Star Trek: Picard season 2 is a grand return for everyone’s fav geriatric space Captain

Patrick Stewart ain’t no spring chicken, but the new season of Picard remains fresh—with propulsive direction and very fun performances, says Stephen A Russell.

There’s probably a German word for the smug sort of glee derived from figuring out the origins of a temporal rift in space-time long before the brightest minds of the Federation and their 24th-century supercomputers. And so it is that when the opening episode of season two of Star Trek: Picard sees a 94-year-old Admiral Jean-Luc Picard (Patrick Stewart) summoned, once more, from retirement to check out a strange alien signal calling for him from the heart of familiarly neon-green glowing cloud, any Trekkie worth their tribbles will be screaming “BORG!”

Although Flicks was provided with the first three episodes of the new season, embargoes in place mean we can only talk about the opener. Luckily, the show wastes no time in getting to the good stuff, with showrunners Akiva Goldsman (Lost in Space) and Terry Matalas (12 Monkeys) willing to have explosive fun. Bringing the gang back together again, Picard is joined by the troubled and drunk Dr Jurati (Alison Pill) on the bridge of a spiffy new upgrade to his very first command, the U.S.S Stargazer, alongside cigar-chomping Captain Rios (a charming Santiago Cabrera).

And then it all goes to hell as the Borg Queen attacks. Original series villains—including the Klingons and the Romulans—must be seriously peeved that the nasty cyborgs gatecrashed The Next Generation and arguably stole the most iconic villain spot during Patrick Stewart’s celebrated run, but there we have it. It’s only right and proper, then, that the Borg return to centre stage as the baddies in Picard’s solo show, given he was once traumatically turned into one of the techno-zombies who assimilate all their enemies.

Propulsively directed by Douglas Aarniokoski (who also worked on Star Trek: Discovery) from a screenplay by Matalas, they bring back another fan-favourite villain in John de Lancie’s superciliously omnipotent and endlessly annoying entity Q. Initially de-aged with computer trickery, of course Q can’t resist a dig at his old frenemy: “Oh dear, you’re a bit older than I’d imagined,” he sneers at Picard, before clicking his fingers and turning silver-haired. “Let me catch up.”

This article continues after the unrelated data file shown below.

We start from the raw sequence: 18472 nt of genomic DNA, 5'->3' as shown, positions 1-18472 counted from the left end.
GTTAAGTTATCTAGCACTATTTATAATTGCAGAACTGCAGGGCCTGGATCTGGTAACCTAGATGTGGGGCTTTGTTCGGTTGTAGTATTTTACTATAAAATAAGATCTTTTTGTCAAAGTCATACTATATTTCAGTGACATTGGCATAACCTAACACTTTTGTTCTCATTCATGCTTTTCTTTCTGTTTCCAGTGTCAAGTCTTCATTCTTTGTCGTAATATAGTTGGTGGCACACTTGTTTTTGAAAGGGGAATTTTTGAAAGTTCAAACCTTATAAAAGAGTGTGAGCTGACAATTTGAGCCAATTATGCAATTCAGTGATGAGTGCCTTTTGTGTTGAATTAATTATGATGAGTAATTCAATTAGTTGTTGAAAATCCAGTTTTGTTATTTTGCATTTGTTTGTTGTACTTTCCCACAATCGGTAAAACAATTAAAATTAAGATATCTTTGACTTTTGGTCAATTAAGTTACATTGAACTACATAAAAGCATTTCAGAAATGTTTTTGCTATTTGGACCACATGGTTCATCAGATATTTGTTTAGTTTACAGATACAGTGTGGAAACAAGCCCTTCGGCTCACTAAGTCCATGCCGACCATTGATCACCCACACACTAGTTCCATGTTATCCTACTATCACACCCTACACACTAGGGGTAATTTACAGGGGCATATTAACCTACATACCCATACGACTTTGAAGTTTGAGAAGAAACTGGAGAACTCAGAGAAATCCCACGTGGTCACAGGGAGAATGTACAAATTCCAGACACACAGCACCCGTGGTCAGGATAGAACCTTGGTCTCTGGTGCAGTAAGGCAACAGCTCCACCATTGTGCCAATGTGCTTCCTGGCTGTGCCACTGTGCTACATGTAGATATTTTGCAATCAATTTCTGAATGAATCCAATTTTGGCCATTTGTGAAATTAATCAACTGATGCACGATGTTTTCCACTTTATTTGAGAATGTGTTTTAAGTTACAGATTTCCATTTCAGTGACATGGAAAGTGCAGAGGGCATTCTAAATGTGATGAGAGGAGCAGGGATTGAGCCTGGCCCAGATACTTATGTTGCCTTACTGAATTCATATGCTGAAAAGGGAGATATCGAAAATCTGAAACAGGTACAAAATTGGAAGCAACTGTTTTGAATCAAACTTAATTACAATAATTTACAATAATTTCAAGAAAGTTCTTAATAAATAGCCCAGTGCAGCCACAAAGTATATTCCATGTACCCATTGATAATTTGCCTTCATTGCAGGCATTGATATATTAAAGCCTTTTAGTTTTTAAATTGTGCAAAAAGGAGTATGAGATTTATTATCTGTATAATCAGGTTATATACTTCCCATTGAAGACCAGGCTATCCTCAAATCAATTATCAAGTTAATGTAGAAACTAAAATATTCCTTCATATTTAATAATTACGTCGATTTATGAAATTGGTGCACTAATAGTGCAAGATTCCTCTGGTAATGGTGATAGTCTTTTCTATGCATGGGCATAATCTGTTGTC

A fabulously fun actor, it’s a real treat to see de Lancie’s mischief-maker return at the climax of this exhilarating opener, once again proving to be a pain in the arse for Picard. Messing up the timeline, subsequent episodes follow the crew into a dystopian vision of the 24th century—now a totalitarian regime dubbed the Confederation of Earth and ruled with an iron first by a demented dictator Picard, a la the Mirror Universe. To avoid that coming to pass, he and the gang have to head back to the 21st century to try and put things right again.

Whoopi Goldberg also gloriously returns as the enigmatic Guinan, now running a bar called 10 on Earth. There’s a neat bit of housekeeping explaining why the slow-aging El-Aurian looks roughly the same age as the admiral (they age as slow as they choose to).

Picard comes to her in a quieter stretch of the episode, before things go haywire, seeking her wise counsel on matters of the heart. His grieving Romulan housekeeper at Chateau Picard, Laris (Orla Brady), made a move, then left his service in pure mortification after her rejection. Stewart’s vulnerability in these scenes is impressive.
Picard may have been given a brand new synthetic body, but it’s designed to age as any human would.

Time is running out for happily ever after—which is why it packs an emotional wallop when he compels his sorta surrogate son Elnor (Evan Evagora) to “live a little,” while studying at Starfleet Academy. Flashbacks to Picard’s mum Yvette also signal the show will go boldly deeper into who Picard really is and why he has never been able to commit (can we please get Gates McFadden’s Beverly Crusher back?)

Slash fiction fans, queer viewers and allies will also relish the “will they or won’t they” thread featuring Jeri Ryan’s Collective escapee Seven of Nine and Michelle Hurd’s Starfleet veteran Raffi.

It all adds up to an exciting new adventure that promises explosive action and heartfelt character development. What is Q up to? Can Guinan help defeat him and prevent a terrifying future? How do the Borg fit into all of this? They certainly have a chic new tailor. The stylishly sleek new-look Borg Queen sports a sheer black shroud that looks like Alexander McQueen funeral wear. One thing’s for sure: the show’s landed a brilliant return.